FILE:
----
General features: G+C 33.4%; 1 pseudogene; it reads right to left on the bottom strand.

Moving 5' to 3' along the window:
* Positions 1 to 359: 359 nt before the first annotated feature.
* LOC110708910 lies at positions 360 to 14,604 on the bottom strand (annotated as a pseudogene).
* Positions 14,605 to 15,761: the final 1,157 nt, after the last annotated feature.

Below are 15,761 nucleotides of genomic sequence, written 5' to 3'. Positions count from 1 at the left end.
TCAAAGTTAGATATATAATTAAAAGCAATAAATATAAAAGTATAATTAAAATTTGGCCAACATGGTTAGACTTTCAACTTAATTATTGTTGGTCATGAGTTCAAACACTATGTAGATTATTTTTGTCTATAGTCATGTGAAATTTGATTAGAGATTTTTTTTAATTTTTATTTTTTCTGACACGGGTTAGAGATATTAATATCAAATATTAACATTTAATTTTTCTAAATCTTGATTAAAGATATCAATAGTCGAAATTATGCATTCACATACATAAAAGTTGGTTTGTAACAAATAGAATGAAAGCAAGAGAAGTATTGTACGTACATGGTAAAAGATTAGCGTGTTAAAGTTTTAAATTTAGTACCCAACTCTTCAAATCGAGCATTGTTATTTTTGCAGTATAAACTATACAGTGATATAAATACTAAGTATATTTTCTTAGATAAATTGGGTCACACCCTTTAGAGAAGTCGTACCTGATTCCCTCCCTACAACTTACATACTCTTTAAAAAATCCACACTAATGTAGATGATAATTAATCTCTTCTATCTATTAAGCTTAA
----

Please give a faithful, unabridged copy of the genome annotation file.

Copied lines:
General features: G+C 33.4%; 1 pseudogene; it reads right to left on the bottom strand.

Moving 5' to 3' along the window:
* Positions 1 to 359: 359 nt before the first annotated feature.
* LOC110708910 lies at positions 360 to 14,604 on the bottom strand (annotated as a pseudogene).
* Positions 14,605 to 15,761: the final 1,157 nt, after the last annotated feature.

Below are 15,761 nucleotides of genomic sequence, written 5' to 3'. Positions count from 1 at the left end.
TCAAAGTTAGATATATAATTAAAAGCAATAAATATAAAAGTATAATTAAAATTTGGCCAACATGGTTAGACTTTCAACTTAATTATTGTTGGTCATGAGTTCAAACACTATGTAGATTATTTTTGTCTATAGTCATGTGAAATTTGATTAGAGATTTTTTTTAATTTTTATTTTTTCTGACACGGGTTAGAGATATTAATATCAAATATTAACATTTAATTTTTCTAAATCTTGATTAAAGATATCAATAGTCGAAATTATGCATTCACATACATAAAAGTTGGTTTGTAACAAATAGAATGAAAGCAAGAGAAGTATTGTACGTACATGGTAAAAGATTAGCGTGTTAAAGTTTTAAATTTAGTACCCAACTCTTCAAATCGAGCATTGTTATTTTTGCAGTATAAACTATACAGTGATATAAATACTAAGTATATTTTCTTAGATAAATTGGGTCACACCCTTTAGAGAAGTCGTACCTGATTCCCTCCCTACAACTTACATACTCTTTAAAAAATCCACACTAATGTAGATGATAATTAATCTCTTCTATCTATTAAGCTTAA